Our reader reviews allow you to share your comments on titles you liked, or didn't, with others. By submitting an online review, you are representing to Barnes & Noble.com that all information contained in your review is original and accurate in all respects, and that the submission of such content by you and the posting of such content by Barnes & Noble.com does not and will not violate the rights of any third party. Please follow the rules below to help ensure that your review can be posted.

Reviews by Our Customers Under the Age of 13

We highly value and respect everyone's opinion concerning the titles we offer. However, we cannot allow persons under the age of 13 to have accounts at BN.com or to post customer reviews. Please see our Terms of Use for more details.

What to exclude from your review:

Please do not write about reviews, commentary, or information posted on the product page. If you see any errors in the information on the product page, please send us an email.

Reviews should not contain any of the following:

  • - HTML tags, profanity, obscenities, vulgarities, or comments that defame anyone
  • - Time-sensitive information such as tour dates, signings, lectures, etc.
  • - Single-word reviews. Other people will read your review to discover why you liked or didn't like the title. Be descriptive.
  • - Comments focusing on the author or that may ruin the ending for others
  • - Phone numbers, addresses, URLs
  • - Pricing and availability information or alternative ordering information
  • - Advertisements or commercial solicitation

Reminder:

  • - By submitting a review, you grant to Barnes & Noble.com and its sublicensees the royalty-free, perpetual, irrevocable right and license to use the review in accordance with the Barnes & Noble.com Terms of Use.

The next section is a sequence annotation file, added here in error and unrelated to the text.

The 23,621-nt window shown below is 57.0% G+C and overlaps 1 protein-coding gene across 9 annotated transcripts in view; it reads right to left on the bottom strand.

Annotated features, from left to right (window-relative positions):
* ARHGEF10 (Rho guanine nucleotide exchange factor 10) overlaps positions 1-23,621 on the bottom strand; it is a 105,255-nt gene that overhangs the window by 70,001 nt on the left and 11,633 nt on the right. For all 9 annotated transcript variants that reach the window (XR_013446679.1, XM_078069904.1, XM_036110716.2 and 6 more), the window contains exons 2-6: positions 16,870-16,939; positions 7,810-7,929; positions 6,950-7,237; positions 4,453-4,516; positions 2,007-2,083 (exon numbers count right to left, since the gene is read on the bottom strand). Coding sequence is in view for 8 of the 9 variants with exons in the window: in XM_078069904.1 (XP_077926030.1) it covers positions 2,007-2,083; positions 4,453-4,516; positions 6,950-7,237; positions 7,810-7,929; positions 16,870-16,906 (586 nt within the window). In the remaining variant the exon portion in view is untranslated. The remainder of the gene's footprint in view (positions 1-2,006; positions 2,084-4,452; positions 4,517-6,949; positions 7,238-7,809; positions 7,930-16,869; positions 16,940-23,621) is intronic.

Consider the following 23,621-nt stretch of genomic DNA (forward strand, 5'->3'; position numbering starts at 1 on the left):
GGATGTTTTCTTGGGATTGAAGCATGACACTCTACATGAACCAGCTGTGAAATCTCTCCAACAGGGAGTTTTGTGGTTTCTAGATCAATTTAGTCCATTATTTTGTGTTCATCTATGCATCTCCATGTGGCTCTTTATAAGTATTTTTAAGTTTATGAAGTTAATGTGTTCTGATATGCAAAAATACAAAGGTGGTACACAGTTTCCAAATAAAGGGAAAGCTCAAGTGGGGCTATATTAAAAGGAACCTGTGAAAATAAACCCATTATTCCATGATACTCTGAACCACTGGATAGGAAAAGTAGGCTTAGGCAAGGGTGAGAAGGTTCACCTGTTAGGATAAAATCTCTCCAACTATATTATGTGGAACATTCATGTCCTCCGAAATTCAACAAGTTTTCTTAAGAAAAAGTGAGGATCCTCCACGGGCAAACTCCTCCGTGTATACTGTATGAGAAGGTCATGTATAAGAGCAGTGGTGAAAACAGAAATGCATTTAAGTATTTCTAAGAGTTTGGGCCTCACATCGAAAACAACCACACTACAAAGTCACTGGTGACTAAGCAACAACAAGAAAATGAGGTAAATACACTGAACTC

• - Barnes & Noble.com reserves the right not to post any review -- particularly those that do not follow the terms and conditions of these Rules. Barnes & Noble.com also reserves the right to remove any review at any time without notice.
  • - See Terms of Use for other conditions and disclaimers.
Search for Products You'd Like to Recommend

Recommend other products that relate to your review. Just search for them below and share!

Create a Pen Name

Your Pen Name is your unique identity on BN.com. It will appear on the reviews you write and other website activities. Your Pen Name cannot be edited, changed or deleted once submitted.

 
Your Pen Name can be any combination of alphanumeric characters (plus - and _), and must be at least two characters long.

Continue Anonymously
Sort by: Showing all of 6 Customer Reviews
  • Anonymous

    Posted March 30, 2007

    A Practical Guide

    I really liked this book. You read right along with the author as he creates a mystery novel, step by step. He teaches you how to create characters with depth by writing a detailed background and having your characters write a journal. He starts with the murderer, the plot behind the plot, then takes you on to your hero/detective and each of your other characters. You learn to write a plot by using a stepsheet. I especially found helpful the fact that you write a stepsheet for what the reader sees and what the reader does not see 'what is happening offstage'. You learn about the five act design in which a mystery novel is divided. The author then gives helpful pointers in writing good prose, writing the mystery scene, choosing viewpoint, the final steps in rewriting, and then some words on marketing your novel. I found this book enjoyable to read and very helpful in writing a mystery or any novel. It's one of the best 'How to Write' books I've read because it's so practical in how it teaches you to write a mystery novel. It would be a great resource in any writer's library.

    1 out of 1 people found this review helpful.

    Was this review helpful? Yes  No   Report this review
  • Anonymous

    Posted May 4, 2007

    A reviewer

    This is the book that has me fired up. Out of 300 like books this one is outstanding! Read it and write!

    Was this review helpful? Yes  No   Report this review
  • Anonymous

    Posted October 27, 2013

    No text was provided for this review.

  • Anonymous

    Posted March 15, 2010

    No text was provided for this review.

  • Anonymous

    Posted October 31, 2013

    No text was provided for this review.

  • Anonymous

    Posted April 15, 2011

    No text was provided for this review.

Sort by: Showing all of 6 Customer Reviews

If you find inappropriate content, please report it to Barnes & Noble
Why is this product inappropriate?
Comments (optional)